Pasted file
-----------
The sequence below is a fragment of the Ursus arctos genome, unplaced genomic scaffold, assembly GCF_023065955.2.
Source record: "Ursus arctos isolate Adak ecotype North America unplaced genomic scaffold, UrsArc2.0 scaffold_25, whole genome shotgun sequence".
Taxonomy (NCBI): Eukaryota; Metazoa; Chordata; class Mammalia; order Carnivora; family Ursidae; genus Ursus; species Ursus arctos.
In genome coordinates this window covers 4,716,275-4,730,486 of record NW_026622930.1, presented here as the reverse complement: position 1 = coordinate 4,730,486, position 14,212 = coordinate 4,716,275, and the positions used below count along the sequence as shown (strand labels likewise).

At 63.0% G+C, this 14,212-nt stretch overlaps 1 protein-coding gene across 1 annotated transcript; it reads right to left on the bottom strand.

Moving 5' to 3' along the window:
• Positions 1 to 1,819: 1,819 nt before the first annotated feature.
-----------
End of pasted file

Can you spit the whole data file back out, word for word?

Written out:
The sequence below is a fragment of the Ursus arctos genome, unplaced genomic scaffold, assembly GCF_023065955.2.
Source record: "Ursus arctos isolate Adak ecotype North America unplaced genomic scaffold, UrsArc2.0 scaffold_25, whole genome shotgun sequence".
Taxonomy (NCBI): Eukaryota; Metazoa; Chordata; class Mammalia; order Carnivora; family Ursidae; genus Ursus; species Ursus arctos.
In genome coordinates this window covers 4,716,275-4,730,486 of record NW_026622930.1, presented here as the reverse complement: position 1 = coordinate 4,730,486, position 14,212 = coordinate 4,716,275, and the positions used below count along the sequence as shown (strand labels likewise).

At 63.0% G+C, this 14,212-nt stretch overlaps 1 protein-coding gene across 1 annotated transcript; it reads right to left on the bottom strand.

Moving 5' to 3' along the window:
• Positions 1 to 1,819: 1,819 nt before the first annotated feature.